[i] The IVP New Testament Commentary


Jamie said…
Having been in the situation before, and knowing others who have been there, I have to comment on an unfortunate reality that I see: that is the unfortunate reality that the one who leaves (walks away) is often branded as the "hard-hearted" one, when this is not always the case. (I know there is always room for a mix of some hard-heartedness in both partners, but follow along here....)

What is to be said of the man who is dying in the relationship because the wife doesn't trust him, simply because she cannot trust ANYONE? He is being destroyed because he is always guilty until proven innocent. She unconsciously but systematically isolates him from every friend or relative he has, because she has a secret fear that they might agree with him that she is also part of the problem in the relationship. He walks away, not for bitterness or unforgiveness, but merely for survival; yet he is branded as "hard-hearted" because she "wants the marriage," though she never even agrees on the need for counseling? In her mind, she has already worked through her issues, it is all his fault, and he needs counseling. He is all the one to blame.

What of the wife who is dying in the relationship because the husband blames everybody but himself for the difficulties in the relationship? He, the one who "wants the marriage" says everything is fine; she (the one who wants to leave) is feeling like she is dying in the relationship but the husband refuses to go for counseling or to even listen to what the hurting wife says she needs. The husband says he is doing nothing wrong, there is nothing they need to work on. When she says she can't do it anymore, he says feel free to leave, but expect nothing from me in the way of support. You came with nothing, you leave with nothing. If you want to come back, I will take you back, but with everything exactly as it was, because nothing is wrong. It is all simply wrong in your head. I am fine.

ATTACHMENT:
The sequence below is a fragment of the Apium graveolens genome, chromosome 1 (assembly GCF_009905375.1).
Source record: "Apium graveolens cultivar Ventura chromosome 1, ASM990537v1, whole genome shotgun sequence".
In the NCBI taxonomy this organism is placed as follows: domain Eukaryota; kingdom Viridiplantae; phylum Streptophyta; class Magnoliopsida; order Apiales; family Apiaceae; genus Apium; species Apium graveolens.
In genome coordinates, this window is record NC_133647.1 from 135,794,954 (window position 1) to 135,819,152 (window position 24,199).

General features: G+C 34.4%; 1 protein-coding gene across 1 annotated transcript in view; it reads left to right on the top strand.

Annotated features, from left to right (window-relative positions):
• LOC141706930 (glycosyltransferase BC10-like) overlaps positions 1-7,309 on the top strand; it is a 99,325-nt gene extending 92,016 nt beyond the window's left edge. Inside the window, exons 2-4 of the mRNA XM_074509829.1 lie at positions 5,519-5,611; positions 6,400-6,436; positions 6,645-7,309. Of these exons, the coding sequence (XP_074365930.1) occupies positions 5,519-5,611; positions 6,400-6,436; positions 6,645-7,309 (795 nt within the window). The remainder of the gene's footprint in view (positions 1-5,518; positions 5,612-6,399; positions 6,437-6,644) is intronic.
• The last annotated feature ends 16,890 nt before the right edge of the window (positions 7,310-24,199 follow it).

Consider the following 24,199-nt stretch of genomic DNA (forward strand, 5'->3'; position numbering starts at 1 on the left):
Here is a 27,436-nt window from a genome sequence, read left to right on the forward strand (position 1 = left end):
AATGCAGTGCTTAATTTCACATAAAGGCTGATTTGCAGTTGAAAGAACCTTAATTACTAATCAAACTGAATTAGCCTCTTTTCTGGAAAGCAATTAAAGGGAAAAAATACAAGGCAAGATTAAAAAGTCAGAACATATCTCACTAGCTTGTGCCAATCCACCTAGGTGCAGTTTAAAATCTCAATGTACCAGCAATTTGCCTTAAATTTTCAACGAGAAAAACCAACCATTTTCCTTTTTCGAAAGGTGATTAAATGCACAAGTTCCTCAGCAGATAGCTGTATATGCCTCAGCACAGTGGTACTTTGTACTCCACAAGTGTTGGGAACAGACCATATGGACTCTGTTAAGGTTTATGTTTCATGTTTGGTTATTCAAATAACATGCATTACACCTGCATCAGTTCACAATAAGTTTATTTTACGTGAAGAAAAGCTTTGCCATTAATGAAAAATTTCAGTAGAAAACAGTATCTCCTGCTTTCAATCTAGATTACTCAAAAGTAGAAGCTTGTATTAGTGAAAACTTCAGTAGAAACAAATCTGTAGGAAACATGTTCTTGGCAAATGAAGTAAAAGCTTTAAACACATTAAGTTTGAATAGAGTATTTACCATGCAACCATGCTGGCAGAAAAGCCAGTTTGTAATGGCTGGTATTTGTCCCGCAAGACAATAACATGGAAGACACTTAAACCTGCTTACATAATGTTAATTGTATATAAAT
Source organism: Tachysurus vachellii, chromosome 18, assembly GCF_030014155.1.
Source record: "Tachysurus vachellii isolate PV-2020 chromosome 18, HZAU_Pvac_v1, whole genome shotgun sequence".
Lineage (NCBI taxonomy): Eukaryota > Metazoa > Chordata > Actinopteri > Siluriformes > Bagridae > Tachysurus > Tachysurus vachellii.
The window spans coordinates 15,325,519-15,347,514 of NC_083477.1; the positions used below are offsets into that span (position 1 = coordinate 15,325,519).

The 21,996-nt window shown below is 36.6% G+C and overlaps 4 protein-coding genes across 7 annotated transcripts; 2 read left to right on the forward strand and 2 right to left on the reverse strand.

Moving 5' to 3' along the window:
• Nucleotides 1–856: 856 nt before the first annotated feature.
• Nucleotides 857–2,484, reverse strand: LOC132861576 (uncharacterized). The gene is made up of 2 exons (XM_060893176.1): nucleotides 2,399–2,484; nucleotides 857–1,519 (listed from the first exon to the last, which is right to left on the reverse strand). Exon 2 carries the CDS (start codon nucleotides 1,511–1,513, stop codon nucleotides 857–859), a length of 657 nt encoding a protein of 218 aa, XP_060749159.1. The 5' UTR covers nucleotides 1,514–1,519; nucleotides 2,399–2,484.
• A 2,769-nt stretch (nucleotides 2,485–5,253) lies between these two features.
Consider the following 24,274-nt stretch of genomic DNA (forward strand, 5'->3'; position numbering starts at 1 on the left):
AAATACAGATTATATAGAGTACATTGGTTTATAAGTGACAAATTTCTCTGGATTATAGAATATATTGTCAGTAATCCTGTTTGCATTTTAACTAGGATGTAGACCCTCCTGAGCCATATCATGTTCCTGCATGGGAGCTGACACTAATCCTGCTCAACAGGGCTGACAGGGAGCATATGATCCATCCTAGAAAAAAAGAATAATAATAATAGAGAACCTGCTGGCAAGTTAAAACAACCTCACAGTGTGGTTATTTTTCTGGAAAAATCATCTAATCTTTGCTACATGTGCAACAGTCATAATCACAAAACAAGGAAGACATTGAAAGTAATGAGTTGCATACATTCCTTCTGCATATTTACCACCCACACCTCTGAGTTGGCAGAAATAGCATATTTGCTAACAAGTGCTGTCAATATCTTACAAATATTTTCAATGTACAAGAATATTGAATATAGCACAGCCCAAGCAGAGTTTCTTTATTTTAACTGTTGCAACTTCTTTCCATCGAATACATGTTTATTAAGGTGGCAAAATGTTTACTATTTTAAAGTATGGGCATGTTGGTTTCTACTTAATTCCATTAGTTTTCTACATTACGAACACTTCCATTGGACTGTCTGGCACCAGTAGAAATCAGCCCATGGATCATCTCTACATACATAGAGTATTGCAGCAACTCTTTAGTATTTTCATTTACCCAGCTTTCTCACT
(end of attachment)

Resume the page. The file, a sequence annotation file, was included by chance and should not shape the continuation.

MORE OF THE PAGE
It is not always the one who leaves who is the hard-hearted one. Divorces do not ALWAYS take place because of hard-heartedness. The marriage covenant is designed by God for the benefit of the people who enter into it; not the other way around. It is not simply that people are to enter into marriage covenants simply for the sake of demonstrating a working covenant. That might be part of the picture, but to see this as the end is to leave the tail wagging the dog. If a person is being destroyed in the process of trying to uphold a marriage covenant, then it might be time to consider the possibility that God does hate divorce, but there might be other things He hates worse.

Just a thought.
Kevin Rogers said…
I hear your heart Jamie. Thanks for these good thoughts.

On the matter of hard-heartedness, that will always be a temptation for anyone in any form of relationship. This dangerous condition manifests in bitterness, unforgiveness and learned helplessness.

To go through divorce and keep a tender-heart is a great testimony to grace.